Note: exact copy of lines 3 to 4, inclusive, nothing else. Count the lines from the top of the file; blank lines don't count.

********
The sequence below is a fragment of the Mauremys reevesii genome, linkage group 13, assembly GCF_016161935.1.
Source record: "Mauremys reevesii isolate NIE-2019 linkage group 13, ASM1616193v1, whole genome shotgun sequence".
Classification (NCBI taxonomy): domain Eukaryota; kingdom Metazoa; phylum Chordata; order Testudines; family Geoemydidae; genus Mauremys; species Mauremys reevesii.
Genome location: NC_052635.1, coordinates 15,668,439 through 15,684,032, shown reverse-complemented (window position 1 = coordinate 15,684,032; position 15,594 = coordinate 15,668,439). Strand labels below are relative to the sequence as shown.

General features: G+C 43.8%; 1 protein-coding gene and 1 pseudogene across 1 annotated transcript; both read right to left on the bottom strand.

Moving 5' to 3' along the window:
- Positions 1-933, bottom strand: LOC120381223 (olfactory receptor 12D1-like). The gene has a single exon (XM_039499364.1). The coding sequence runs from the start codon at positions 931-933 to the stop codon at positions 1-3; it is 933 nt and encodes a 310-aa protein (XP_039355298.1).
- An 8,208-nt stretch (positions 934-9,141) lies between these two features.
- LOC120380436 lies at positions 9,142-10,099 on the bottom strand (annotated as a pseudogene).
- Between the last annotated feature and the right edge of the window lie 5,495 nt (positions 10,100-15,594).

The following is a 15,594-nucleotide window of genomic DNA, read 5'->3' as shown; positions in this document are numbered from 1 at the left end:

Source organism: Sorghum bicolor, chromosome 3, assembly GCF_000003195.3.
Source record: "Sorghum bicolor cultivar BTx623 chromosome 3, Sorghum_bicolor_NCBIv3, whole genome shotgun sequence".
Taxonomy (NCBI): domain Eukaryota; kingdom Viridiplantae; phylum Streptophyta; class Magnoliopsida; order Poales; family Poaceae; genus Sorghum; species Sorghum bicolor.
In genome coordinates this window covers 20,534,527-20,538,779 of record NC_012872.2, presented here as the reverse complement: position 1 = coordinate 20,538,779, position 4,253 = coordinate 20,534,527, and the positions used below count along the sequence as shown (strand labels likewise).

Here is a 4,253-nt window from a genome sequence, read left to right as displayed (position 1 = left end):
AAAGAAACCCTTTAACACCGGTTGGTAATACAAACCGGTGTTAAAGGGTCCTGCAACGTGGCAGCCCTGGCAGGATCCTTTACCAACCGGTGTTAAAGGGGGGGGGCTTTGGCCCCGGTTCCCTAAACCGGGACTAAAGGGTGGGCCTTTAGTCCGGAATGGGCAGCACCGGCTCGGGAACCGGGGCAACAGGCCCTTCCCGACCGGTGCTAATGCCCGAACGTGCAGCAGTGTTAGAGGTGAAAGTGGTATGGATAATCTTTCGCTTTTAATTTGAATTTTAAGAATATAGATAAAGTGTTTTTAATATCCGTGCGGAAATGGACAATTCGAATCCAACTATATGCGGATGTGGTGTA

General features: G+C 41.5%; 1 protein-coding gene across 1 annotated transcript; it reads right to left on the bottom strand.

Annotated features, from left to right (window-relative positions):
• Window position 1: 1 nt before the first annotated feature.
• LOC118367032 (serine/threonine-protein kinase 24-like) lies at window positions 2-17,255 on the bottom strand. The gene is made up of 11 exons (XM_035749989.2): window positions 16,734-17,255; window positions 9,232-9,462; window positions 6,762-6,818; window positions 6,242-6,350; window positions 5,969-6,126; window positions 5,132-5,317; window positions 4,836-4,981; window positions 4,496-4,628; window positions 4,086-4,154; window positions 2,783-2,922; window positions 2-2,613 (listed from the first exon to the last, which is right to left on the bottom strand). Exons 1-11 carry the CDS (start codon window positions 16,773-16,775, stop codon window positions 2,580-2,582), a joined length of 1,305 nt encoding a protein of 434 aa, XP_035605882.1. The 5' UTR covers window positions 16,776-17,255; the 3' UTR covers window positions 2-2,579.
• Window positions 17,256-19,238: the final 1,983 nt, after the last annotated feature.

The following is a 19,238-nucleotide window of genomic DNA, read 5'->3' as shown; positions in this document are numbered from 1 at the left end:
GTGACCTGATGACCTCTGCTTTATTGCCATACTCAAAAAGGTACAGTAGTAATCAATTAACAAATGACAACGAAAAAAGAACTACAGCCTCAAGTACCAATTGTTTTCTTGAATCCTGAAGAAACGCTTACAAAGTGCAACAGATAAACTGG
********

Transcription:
Classification (NCBI taxonomy): domain Eukaryota; kingdom Metazoa; phylum Chordata; order Testudines; family Geoemydidae; genus Mauremys; species Mauremys reevesii.
Genome location: NC_052635.1, coordinates 15,668,439 through 15,684,032, shown reverse-complemented (window position 1 = coordinate 15,684,032; position 15,594 = coordinate 15,668,439). Strand labels below are relative to the sequence as shown.